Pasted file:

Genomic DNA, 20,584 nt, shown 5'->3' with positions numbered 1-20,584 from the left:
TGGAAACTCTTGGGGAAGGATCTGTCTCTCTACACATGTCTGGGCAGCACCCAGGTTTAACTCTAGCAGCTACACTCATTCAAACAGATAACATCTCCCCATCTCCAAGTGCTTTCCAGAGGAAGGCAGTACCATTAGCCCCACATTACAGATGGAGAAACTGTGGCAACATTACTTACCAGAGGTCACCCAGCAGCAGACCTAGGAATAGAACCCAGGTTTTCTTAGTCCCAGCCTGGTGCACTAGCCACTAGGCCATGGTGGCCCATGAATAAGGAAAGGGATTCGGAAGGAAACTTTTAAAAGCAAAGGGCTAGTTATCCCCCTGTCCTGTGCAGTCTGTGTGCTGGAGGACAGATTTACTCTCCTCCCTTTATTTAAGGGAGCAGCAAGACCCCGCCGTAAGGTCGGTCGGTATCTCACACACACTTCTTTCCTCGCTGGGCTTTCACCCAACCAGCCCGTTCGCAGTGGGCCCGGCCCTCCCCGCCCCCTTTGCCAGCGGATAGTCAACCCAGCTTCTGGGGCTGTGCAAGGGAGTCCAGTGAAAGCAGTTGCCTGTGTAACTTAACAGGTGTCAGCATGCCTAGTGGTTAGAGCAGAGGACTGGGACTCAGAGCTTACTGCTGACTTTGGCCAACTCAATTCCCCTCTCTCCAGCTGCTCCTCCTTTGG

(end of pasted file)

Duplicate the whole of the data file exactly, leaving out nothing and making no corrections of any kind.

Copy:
Genomic DNA, 20,584 nt, shown 5'->3' with positions numbered 1-20,584 from the left:
TGGAAACTCTTGGGGAAGGATCTGTCTCTCTACACATGTCTGGGCAGCACCCAGGTTTAACTCTAGCAGCTACACTCATTCAAACAGATAACATCTCCCCATCTCCAAGTGCTTTCCAGAGGAAGGCAGTACCATTAGCCCCACATTACAGATGGAGAAACTGTGGCAACATTACTTACCAGAGGTCACCCAGCAGCAGACCTAGGAATAGAACCCAGGTTTTCTTAGTCCCAGCCTGGTGCACTAGCCACTAGGCCATGGTGGCCCATGAATAAGGAAAGGGATTCGGAAGGAAACTTTTAAAAGCAAAGGGCTAGTTATCCCCCTGTCCTGTGCAGTCTGTGTGCTGGAGGACAGATTTACTCTCCTCCCTTTATTTAAGGGAGCAGCAAGACCCCGCCGTAAGGTCGGTCGGTATCTCACACACACTTCTTTCCTCGCTGGGCTTTCACCCAACCAGCCCGTTCGCAGTGGGCCCGGCCCTCCCCGCCCCCTTTGCCAGCGGATAGTCAACCCAGCTTCTGGGGCTGTGCAAGGGAGTCCAGTGAAAGCAGTTGCCTGTGTAACTTAACAGGTGTCAGCATGCCTAGTGGTTAGAGCAGAGGACTGGGACTCAGAGCTTACTGCTGACTTTGGCCAACTCAATTCCCCTCTCTCCAGCTGCTCCTCCTTTGG